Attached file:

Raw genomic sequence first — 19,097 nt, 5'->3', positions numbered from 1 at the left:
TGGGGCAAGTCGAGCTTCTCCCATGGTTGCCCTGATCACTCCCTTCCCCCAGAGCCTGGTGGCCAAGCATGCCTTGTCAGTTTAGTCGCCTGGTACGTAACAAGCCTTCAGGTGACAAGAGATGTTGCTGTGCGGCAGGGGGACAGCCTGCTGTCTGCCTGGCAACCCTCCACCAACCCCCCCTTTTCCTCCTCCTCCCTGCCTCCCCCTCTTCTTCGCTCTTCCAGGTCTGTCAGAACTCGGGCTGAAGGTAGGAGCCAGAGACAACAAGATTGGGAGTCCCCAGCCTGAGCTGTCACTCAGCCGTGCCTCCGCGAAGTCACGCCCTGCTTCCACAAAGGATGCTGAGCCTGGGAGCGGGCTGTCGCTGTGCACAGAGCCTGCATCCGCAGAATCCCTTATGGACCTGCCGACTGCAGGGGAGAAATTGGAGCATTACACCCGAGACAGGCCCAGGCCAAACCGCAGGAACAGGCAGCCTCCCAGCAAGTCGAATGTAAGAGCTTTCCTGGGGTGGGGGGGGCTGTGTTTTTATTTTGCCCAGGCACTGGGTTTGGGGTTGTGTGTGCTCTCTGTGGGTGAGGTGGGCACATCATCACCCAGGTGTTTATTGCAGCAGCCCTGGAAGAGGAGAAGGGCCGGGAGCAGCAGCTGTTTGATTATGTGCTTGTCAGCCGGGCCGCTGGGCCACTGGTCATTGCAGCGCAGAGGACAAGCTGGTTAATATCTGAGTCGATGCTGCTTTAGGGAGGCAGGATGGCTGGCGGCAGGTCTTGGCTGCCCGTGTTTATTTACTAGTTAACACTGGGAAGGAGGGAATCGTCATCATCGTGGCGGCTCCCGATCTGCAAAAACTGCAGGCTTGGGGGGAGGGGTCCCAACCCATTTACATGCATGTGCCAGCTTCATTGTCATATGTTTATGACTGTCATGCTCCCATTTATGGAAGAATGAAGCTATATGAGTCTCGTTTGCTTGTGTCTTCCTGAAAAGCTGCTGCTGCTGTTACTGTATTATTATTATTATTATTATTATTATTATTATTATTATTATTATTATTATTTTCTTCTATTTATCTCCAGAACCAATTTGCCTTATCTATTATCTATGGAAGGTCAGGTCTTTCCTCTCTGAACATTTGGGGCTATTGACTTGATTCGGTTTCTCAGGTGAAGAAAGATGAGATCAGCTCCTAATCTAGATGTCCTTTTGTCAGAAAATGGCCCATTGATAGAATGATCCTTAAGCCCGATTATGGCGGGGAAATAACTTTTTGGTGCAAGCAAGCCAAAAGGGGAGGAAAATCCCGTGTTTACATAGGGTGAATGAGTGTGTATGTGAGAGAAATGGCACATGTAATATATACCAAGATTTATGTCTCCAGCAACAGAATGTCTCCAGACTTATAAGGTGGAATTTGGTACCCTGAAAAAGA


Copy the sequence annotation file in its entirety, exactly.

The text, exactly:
Raw genomic sequence first — 19,097 nt, 5'->3', positions numbered from 1 at the left:
TGGGGCAAGTCGAGCTTCTCCCATGGTTGCCCTGATCACTCCCTTCCCCCAGAGCCTGGTGGCCAAGCATGCCTTGTCAGTTTAGTCGCCTGGTACGTAACAAGCCTTCAGGTGACAAGAGATGTTGCTGTGCGGCAGGGGGACAGCCTGCTGTCTGCCTGGCAACCCTCCACCAACCCCCCCTTTTCCTCCTCCTCCCTGCCTCCCCCTCTTCTTCGCTCTTCCAGGTCTGTCAGAACTCGGGCTGAAGGTAGGAGCCAGAGACAACAAGATTGGGAGTCCCCAGCCTGAGCTGTCACTCAGCCGTGCCTCCGCGAAGTCACGCCCTGCTTCCACAAAGGATGCTGAGCCTGGGAGCGGGCTGTCGCTGTGCACAGAGCCTGCATCCGCAGAATCCCTTATGGACCTGCCGACTGCAGGGGAGAAATTGGAGCATTACACCCGAGACAGGCCCAGGCCAAACCGCAGGAACAGGCAGCCTCCCAGCAAGTCGAATGTAAGAGCTTTCCTGGGGTGGGGGGGGCTGTGTTTTTATTTTGCCCAGGCACTGGGTTTGGGGTTGTGTGTGCTCTCTGTGGGTGAGGTGGGCACATCATCACCCAGGTGTTTATTGCAGCAGCCCTGGAAGAGGAGAAGGGCCGGGAGCAGCAGCTGTTTGATTATGTGCTTGTCAGCCGGGCCGCTGGGCCACTGGTCATTGCAGCGCAGAGGACAAGCTGGTTAATATCTGAGTCGATGCTGCTTTAGGGAGGCAGGATGGCTGGCGGCAGGTCTTGGCTGCCCGTGTTTATTTACTAGTTAACACTGGGAAGGAGGGAATCGTCATCATCGTGGCGGCTCCCGATCTGCAAAAACTGCAGGCTTGGGGGGAGGGGTCCCAACCCATTTACATGCATGTGCCAGCTTCATTGTCATATGTTTATGACTGTCATGCTCCCATTTATGGAAGAATGAAGCTATATGAGTCTCGTTTGCTTGTGTCTTCCTGAAAAGCTGCTGCTGCTGTTACTGTATTATTATTATTATTATTATTATTATTATTATTATTATTATTATTATTATTTTCTTCTATTTATCTCCAGAACCAATTTGCCTTATCTATTATCTATGGAAGGTCAGGTCTTTCCTCTCTGAACATTTGGGGCTATTGACTTGATTCGGTTTCTCAGGTGAAGAAAGATGAGATCAGCTCCTAATCTAGATGTCCTTTTGTCAGAAAATGGCCCATTGATAGAATGATCCTTAAGCCCGATTATGGCGGGGAAATAACTTTTTGGTGCAAGCAAGCCAAAAGGGGAGGAAAATCCCGTGTTTACATAGGGTGAATGAGTGTGTATGTGAGAGAAATGGCACATGTAATATATACCAAGATTTATGTCTCCAGCAACAGAATGTCTCCAGACTTATAAGGTGGAATTTGGTACCCTGAAAAAGA